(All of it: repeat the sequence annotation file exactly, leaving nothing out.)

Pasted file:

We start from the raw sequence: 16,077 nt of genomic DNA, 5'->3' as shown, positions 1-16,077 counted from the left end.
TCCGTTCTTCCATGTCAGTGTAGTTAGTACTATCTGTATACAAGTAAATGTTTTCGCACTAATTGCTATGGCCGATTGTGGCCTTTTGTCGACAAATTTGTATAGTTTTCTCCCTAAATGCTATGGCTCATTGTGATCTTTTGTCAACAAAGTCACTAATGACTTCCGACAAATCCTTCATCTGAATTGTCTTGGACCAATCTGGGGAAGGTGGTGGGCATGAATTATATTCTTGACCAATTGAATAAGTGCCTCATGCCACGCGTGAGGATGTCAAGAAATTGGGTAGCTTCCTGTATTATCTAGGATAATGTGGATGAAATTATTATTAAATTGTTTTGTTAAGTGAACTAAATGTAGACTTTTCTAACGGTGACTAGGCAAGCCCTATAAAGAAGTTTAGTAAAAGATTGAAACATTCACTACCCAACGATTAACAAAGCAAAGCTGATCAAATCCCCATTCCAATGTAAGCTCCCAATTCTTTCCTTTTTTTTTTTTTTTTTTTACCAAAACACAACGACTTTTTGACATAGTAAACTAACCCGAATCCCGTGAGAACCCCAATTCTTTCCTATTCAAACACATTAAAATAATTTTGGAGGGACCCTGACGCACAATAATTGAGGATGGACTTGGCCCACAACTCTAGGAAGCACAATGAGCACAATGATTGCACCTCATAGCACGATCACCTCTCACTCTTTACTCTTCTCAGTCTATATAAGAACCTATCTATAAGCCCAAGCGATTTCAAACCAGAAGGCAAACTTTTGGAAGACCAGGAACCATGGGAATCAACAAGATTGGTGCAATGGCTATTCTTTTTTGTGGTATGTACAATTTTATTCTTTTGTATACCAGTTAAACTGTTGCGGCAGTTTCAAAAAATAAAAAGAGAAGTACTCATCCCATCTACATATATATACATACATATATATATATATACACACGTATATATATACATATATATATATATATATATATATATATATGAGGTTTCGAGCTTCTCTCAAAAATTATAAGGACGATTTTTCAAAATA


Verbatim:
We start from the raw sequence: 16,077 nt of genomic DNA, 5'->3' as shown, positions 1-16,077 counted from the left end.
TCCGTTCTTCCATGTCAGTGTAGTTAGTACTATCTGTATACAAGTAAATGTTTTCGCACTAATTGCTATGGCCGATTGTGGCCTTTTGTCGACAAATTTGTATAGTTTTCTCCCTAAATGCTATGGCTCATTGTGATCTTTTGTCAACAAAGTCACTAATGACTTCCGACAAATCCTTCATCTGAATTGTCTTGGACCAATCTGGGGAAGGTGGTGGGCATGAATTATATTCTTGACCAATTGAATAAGTGCCTCATGCCACGCGTGAGGATGTCAAGAAATTGGGTAGCTTCCTGTATTATCTAGGATAATGTGGATGAAATTATTATTAAATTGTTTTGTTAAGTGAACTAAATGTAGACTTTTCTAACGGTGACTAGGCAAGCCCTATAAAGAAGTTTAGTAAAAGATTGAAACATTCACTACCCAACGATTAACAAAGCAAAGCTGATCAAATCCCCATTCCAATGTAAGCTCCCAATTCTTTCCTTTTTTTTTTTTTTTTTTTACCAAAACACAACGACTTTTTGACATAGTAAACTAACCCGAATCCCGTGAGAACCCCAATTCTTTCCTATTCAAACACATTAAAATAATTTTGGAGGGACCCTGACGCACAATAATTGAGGATGGACTTGGCCCACAACTCTAGGAAGCACAATGAGCACAATGATTGCACCTCATAGCACGATCACCTCTCACTCTTTACTCTTCTCAGTCTATATAAGAACCTATCTATAAGCCCAAGCGATTTCAAACCAGAAGGCAAACTTTTGGAAGACCAGGAACCATGGGAATCAACAAGATTGGTGCAATGGCTATTCTTTTTTGTGGTATGTACAATTTTATTCTTTTGTATACCAGTTAAACTGTTGCGGCAGTTTCAAAAAATAAAAAGAGAAGTACTCATCCCATCTACATATATATACATACATATATATATATATACACACGTATATATATACATATATATATATATATATATATATATATATGAGGTTTCGAGCTTCTCTCAAAAATTATAAGGACGATTTTTCAAAATA